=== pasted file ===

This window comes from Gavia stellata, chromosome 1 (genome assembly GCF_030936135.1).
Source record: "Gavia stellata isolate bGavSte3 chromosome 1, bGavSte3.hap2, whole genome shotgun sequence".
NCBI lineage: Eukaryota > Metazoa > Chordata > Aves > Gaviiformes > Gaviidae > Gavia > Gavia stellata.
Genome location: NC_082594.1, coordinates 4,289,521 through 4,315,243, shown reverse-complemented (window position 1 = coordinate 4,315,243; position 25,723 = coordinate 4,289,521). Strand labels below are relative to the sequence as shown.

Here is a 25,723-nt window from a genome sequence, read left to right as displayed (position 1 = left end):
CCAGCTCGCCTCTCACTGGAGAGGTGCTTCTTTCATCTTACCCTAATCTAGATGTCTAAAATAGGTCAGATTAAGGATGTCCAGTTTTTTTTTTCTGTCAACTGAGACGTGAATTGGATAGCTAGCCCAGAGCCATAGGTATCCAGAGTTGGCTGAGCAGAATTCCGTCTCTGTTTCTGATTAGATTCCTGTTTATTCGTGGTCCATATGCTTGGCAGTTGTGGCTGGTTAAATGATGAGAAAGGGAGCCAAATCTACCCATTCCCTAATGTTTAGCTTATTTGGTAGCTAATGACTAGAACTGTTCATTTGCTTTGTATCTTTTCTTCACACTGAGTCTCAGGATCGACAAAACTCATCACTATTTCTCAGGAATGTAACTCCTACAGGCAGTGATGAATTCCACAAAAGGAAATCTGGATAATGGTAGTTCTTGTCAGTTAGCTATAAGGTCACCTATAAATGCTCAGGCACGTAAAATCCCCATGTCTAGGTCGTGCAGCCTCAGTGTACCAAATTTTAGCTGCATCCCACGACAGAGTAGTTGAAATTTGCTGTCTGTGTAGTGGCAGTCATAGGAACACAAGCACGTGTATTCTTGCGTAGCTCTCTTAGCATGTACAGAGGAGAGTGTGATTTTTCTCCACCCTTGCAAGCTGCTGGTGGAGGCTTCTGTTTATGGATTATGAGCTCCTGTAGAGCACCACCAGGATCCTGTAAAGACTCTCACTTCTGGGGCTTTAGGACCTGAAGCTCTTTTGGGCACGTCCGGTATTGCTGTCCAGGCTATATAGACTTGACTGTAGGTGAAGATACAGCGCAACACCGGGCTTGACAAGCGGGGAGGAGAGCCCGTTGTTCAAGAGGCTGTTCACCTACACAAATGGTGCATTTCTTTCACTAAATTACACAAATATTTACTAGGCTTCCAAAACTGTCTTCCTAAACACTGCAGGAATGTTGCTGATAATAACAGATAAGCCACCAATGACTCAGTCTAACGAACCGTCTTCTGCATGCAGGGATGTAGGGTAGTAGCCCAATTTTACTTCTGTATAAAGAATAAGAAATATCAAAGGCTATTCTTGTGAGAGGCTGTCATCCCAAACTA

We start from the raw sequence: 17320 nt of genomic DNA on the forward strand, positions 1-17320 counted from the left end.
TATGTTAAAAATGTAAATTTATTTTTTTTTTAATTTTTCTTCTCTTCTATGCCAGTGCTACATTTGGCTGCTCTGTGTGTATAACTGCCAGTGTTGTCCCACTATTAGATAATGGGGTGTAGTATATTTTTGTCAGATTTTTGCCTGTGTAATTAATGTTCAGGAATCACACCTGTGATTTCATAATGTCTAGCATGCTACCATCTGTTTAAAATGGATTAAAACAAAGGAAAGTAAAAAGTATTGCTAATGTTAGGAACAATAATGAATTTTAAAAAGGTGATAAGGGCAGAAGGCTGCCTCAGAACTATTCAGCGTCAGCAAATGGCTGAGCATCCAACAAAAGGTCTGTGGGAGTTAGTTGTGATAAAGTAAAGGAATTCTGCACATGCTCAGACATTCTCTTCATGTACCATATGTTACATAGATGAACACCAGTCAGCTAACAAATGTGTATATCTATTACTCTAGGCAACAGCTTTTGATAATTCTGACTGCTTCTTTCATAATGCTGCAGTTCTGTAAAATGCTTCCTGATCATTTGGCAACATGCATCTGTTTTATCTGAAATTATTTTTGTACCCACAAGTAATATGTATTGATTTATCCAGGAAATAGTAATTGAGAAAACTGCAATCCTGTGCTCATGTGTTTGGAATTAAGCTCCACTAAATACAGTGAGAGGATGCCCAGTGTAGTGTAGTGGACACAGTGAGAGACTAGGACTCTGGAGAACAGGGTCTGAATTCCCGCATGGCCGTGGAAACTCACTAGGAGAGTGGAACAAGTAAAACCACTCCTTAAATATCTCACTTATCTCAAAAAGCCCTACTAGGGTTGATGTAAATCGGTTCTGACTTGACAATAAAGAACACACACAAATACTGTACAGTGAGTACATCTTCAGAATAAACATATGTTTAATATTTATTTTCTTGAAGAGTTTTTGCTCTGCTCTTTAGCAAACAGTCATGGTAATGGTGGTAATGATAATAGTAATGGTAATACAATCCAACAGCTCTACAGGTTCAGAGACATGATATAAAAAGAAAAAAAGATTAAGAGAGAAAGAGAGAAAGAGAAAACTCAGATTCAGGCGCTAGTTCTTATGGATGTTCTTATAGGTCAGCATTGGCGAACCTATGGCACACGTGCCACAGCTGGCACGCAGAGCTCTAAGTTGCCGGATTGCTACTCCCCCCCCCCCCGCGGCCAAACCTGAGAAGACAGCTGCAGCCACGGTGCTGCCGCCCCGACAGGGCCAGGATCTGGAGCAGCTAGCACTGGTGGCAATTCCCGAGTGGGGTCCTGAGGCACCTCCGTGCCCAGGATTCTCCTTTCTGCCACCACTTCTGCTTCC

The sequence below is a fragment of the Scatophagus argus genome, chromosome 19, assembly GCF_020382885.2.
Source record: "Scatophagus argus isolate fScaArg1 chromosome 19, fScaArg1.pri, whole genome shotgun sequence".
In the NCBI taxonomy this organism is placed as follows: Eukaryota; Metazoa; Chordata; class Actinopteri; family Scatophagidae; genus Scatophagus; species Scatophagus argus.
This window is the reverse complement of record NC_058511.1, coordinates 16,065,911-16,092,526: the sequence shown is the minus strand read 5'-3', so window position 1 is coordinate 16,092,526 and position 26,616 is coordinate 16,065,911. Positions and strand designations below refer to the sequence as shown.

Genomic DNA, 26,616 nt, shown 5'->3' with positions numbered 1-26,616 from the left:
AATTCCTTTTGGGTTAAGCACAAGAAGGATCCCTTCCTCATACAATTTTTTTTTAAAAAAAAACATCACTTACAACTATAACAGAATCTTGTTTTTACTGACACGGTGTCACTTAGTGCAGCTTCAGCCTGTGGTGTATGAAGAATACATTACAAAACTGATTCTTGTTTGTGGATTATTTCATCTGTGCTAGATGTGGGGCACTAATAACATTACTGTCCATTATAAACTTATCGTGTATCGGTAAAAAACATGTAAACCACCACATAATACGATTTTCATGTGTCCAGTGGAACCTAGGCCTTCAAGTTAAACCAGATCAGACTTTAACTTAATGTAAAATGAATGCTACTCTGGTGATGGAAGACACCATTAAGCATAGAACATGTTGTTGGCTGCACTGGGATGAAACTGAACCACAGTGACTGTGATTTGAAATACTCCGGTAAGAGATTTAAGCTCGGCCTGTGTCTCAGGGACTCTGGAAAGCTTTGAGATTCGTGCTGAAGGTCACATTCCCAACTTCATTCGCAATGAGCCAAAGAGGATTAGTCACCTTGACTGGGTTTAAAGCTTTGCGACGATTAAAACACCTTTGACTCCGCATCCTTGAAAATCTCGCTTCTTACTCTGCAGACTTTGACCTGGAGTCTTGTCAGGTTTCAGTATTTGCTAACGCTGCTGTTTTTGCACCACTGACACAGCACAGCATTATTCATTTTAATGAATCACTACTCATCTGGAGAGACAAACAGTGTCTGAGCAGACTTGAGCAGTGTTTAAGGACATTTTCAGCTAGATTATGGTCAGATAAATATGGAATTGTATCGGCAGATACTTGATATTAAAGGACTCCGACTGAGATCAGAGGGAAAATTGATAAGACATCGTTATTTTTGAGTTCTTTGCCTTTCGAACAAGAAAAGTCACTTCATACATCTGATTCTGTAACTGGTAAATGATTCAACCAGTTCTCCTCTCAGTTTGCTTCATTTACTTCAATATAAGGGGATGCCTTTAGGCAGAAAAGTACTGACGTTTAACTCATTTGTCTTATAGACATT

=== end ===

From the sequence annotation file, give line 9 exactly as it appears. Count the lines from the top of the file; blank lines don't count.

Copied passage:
The sequence below is a fragment of the Scatophagus argus genome, chromosome 19, assembly GCF_020382885.2.